The Kosovar position: The Kosovo Albanians want independence from Yugoslavia. Whether that means a separate state, or union with Albania is uncertain. The fact remains though, that the Kosovars have zero regard for and trust of Serbian Yugoslavs. They were subject to severe persecution in the days between 1989 and 1999, and have no wish to repeat the experience.
    The Serbian position: Serbia regards Kosovo as an integral part of the nation, and would regard its secession as intolerable. Apart from it being yet another province breaking away from Yugoslavia, the emotional cost of Kosovo as such being lost would be extreme: it would be akin to having the state of Virginia, or perhaps the New England states, be lost to the United States in favour of an occupying ethnic group, alien in language, culture, and religion. Moreover, it would involve the world community rushing forth to support the occupying group, bombing major US cities in service of such support.
    This Archive: I have a separate listing for KOSOVO, not so much because it has a long tradition of local dynasties - it doesn't - but rather in service of human interest for a region much in the news. I include RASCIA within my Serbian listing, which makes sense from an ethnic point of view, but which could be regarded as slightly misleading geographically.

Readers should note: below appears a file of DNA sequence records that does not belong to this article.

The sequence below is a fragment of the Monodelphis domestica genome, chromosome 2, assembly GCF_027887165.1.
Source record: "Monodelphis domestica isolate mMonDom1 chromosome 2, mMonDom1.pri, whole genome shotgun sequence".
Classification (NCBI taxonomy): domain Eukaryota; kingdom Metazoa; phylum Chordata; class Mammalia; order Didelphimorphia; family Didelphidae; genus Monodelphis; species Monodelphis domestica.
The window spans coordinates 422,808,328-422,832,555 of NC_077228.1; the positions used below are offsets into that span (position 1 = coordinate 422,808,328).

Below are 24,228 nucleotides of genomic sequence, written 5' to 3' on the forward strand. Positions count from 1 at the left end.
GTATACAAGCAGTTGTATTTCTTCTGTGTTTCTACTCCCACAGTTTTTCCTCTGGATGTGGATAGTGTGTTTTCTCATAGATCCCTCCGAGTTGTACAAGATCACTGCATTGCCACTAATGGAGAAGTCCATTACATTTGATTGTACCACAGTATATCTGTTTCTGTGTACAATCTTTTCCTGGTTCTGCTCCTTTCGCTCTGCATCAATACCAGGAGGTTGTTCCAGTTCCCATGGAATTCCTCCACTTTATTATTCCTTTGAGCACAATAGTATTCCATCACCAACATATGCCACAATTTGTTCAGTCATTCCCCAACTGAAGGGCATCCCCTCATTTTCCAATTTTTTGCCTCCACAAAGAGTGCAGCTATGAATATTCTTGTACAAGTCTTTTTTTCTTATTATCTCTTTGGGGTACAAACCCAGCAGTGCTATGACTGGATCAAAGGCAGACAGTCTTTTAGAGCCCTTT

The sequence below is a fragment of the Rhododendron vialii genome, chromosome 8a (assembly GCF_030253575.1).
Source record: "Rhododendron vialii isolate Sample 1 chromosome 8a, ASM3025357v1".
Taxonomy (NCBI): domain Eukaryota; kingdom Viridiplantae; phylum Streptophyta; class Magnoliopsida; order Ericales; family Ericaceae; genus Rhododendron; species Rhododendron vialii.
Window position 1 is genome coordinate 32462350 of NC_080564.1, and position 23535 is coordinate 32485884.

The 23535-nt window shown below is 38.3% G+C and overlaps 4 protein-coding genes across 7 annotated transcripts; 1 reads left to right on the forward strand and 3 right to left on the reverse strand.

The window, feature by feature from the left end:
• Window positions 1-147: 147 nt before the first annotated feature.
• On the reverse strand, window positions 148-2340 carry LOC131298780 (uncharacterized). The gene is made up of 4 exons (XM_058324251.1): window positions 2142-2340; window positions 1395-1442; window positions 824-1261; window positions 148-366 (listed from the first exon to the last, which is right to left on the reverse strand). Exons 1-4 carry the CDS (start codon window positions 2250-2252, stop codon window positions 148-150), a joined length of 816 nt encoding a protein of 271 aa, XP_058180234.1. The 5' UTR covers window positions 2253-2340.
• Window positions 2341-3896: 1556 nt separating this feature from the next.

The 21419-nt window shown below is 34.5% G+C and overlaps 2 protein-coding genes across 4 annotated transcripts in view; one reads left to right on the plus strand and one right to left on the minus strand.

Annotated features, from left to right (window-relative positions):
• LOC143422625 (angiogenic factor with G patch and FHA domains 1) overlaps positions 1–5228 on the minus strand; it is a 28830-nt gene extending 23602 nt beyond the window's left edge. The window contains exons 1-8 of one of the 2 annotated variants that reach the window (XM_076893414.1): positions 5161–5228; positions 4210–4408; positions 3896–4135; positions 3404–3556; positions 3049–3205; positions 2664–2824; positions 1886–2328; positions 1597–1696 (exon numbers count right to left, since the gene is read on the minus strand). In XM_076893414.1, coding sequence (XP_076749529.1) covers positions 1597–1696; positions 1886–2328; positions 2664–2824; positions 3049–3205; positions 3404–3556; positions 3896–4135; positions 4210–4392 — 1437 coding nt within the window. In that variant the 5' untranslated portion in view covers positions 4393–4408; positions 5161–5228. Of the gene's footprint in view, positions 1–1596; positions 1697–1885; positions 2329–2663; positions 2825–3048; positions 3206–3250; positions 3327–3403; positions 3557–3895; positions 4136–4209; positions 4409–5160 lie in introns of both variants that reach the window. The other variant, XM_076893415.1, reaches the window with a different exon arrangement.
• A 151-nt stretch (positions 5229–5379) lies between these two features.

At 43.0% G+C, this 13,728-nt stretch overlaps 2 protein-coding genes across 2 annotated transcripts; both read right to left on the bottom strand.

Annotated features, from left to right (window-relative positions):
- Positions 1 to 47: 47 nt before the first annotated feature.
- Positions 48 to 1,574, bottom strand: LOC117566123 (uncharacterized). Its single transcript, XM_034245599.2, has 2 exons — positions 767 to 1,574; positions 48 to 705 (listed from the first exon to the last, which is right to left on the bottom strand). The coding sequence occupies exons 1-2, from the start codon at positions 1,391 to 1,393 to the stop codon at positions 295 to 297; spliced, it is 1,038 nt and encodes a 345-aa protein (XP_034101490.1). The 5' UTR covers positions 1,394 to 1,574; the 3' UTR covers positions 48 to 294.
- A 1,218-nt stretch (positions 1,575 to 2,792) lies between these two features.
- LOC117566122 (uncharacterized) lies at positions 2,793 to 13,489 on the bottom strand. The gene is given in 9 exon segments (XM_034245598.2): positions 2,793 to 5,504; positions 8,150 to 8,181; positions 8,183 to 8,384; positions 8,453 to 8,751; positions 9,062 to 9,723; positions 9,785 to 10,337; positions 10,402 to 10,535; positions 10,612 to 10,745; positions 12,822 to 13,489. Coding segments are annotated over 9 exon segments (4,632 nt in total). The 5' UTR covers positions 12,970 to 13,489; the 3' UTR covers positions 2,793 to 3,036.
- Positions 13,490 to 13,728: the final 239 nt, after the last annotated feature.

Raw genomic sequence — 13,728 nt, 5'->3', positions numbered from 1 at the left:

Overview: Macedonia is a mountainous region located north of Greece, east of Albania, south of Serbia, and west of Bulgaria. Like many locales within the Balkans, the area has an extremely long and complex history. In essence, the region now known as Macedonia forms the northern and northwestern portions of the Classic-Age Kingdom of Macedonia, and the western reaches of the Classic-Age Kingdom of Paeonia; both were inhabited by Hellenic peoples. Macedonia is, of course, famous in history as the heartland of a large but fairly ephemeral Empire created in the 4th century BCE by Alexander the Great. It eventually fell to the Romans, and was a district within the Roman and Byzantine Empires until the 7th century CE. In that century it, along with most of the rest of the Balkans, was occupied by migrating tribes of Slavs. In the 10th century the Byzantines regained it, but were able to hold on to it only intermittently; it was Bulgarian in the 13th century, and Serbian during part of the 14th century. It passed to the Ottoman Empire in 1371, and remained there until 1913. In the 20th century, it has changed hands a number of times, but usually has been within Yugoslavian control. It gained independence in 1991.